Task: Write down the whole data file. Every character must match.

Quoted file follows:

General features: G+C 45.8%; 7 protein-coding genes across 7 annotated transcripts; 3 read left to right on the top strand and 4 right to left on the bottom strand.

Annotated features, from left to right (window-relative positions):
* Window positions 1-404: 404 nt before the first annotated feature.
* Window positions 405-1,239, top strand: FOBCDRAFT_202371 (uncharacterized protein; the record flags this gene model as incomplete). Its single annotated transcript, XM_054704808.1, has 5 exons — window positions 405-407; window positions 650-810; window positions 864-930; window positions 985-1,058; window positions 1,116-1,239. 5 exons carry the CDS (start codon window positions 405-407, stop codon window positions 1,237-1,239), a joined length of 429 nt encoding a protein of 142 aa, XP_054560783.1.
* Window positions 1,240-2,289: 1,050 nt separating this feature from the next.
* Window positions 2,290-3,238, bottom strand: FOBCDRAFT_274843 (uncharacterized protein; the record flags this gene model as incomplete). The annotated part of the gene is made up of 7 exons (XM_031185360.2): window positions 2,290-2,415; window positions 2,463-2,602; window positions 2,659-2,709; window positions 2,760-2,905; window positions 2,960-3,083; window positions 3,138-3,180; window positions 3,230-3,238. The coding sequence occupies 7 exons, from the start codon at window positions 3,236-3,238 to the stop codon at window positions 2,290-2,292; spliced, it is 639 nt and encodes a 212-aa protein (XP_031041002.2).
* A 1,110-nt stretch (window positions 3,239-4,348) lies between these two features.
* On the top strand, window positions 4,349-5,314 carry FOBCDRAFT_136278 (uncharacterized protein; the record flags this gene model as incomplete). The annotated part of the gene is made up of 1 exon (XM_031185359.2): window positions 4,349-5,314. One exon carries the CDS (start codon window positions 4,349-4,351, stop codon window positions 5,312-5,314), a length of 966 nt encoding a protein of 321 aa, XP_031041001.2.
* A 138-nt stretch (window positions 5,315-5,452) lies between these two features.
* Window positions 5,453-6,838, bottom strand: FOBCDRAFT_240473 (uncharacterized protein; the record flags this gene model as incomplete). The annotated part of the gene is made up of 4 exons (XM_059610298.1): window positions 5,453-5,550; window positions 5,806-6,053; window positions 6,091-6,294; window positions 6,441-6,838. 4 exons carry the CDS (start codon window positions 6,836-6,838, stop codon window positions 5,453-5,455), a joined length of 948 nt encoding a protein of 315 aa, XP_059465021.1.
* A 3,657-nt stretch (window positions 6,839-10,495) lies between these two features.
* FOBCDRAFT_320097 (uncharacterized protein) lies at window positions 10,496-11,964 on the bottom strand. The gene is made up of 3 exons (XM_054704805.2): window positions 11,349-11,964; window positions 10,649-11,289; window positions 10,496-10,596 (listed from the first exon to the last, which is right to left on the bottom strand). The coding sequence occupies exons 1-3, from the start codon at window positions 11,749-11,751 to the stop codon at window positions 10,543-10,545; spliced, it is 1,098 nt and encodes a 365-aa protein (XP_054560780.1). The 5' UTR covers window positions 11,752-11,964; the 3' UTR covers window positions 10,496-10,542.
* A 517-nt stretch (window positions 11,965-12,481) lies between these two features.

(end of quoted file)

General features: G+C 45.8%; 7 protein-coding genes across 7 annotated transcripts; 3 read left to right on the top strand and 4 right to left on the bottom strand.

Annotated features, from left to right (window-relative positions):
* Window positions 1-404: 404 nt before the first annotated feature.
* Window positions 405-1,239, top strand: FOBCDRAFT_202371 (uncharacterized protein; the record flags this gene model as incomplete). Its single annotated transcript, XM_054704808.1, has 5 exons — window positions 405-407; window positions 650-810; window positions 864-930; window positions 985-1,058; window positions 1,116-1,239. 5 exons carry the CDS (start codon window positions 405-407, stop codon window positions 1,237-1,239), a joined length of 429 nt encoding a protein of 142 aa, XP_054560783.1.
* Window positions 1,240-2,289: 1,050 nt separating this feature from the next.
* Window positions 2,290-3,238, bottom strand: FOBCDRAFT_274843 (uncharacterized protein; the record flags this gene model as incomplete). The annotated part of the gene is made up of 7 exons (XM_031185360.2): window positions 2,290-2,415; window positions 2,463-2,602; window positions 2,659-2,709; window positions 2,760-2,905; window positions 2,960-3,083; window positions 3,138-3,180; window positions 3,230-3,238. The coding sequence occupies 7 exons, from the start codon at window positions 3,236-3,238 to the stop codon at window positions 2,290-2,292; spliced, it is 639 nt and encodes a 212-aa protein (XP_031041002.2).
* A 1,110-nt stretch (window positions 3,239-4,348) lies between these two features.
* On the top strand, window positions 4,349-5,314 carry FOBCDRAFT_136278 (uncharacterized protein; the record flags this gene model as incomplete). The annotated part of the gene is made up of 1 exon (XM_031185359.2): window positions 4,349-5,314. One exon carries the CDS (start codon window positions 4,349-4,351, stop codon window positions 5,312-5,314), a length of 966 nt encoding a protein of 321 aa, XP_031041001.2.
* A 138-nt stretch (window positions 5,315-5,452) lies between these two features.
* Window positions 5,453-6,838, bottom strand: FOBCDRAFT_240473 (uncharacterized protein; the record flags this gene model as incomplete). The annotated part of the gene is made up of 4 exons (XM_059610298.1): window positions 5,453-5,550; window positions 5,806-6,053; window positions 6,091-6,294; window positions 6,441-6,838. 4 exons carry the CDS (start codon window positions 6,836-6,838, stop codon window positions 5,453-5,455), a joined length of 948 nt encoding a protein of 315 aa, XP_059465021.1.
* A 3,657-nt stretch (window positions 6,839-10,495) lies between these two features.
* FOBCDRAFT_320097 (uncharacterized protein) lies at window positions 10,496-11,964 on the bottom strand. The gene is made up of 3 exons (XM_054704805.2): window positions 11,349-11,964; window positions 10,649-11,289; window positions 10,496-10,596 (listed from the first exon to the last, which is right to left on the bottom strand). The coding sequence occupies exons 1-3, from the start codon at window positions 11,749-11,751 to the stop codon at window positions 10,543-10,545; spliced, it is 1,098 nt and encodes a 365-aa protein (XP_054560780.1). The 5' UTR covers window positions 11,752-11,964; the 3' UTR covers window positions 10,496-10,542.
* A 517-nt stretch (window positions 11,965-12,481) lies between these two features.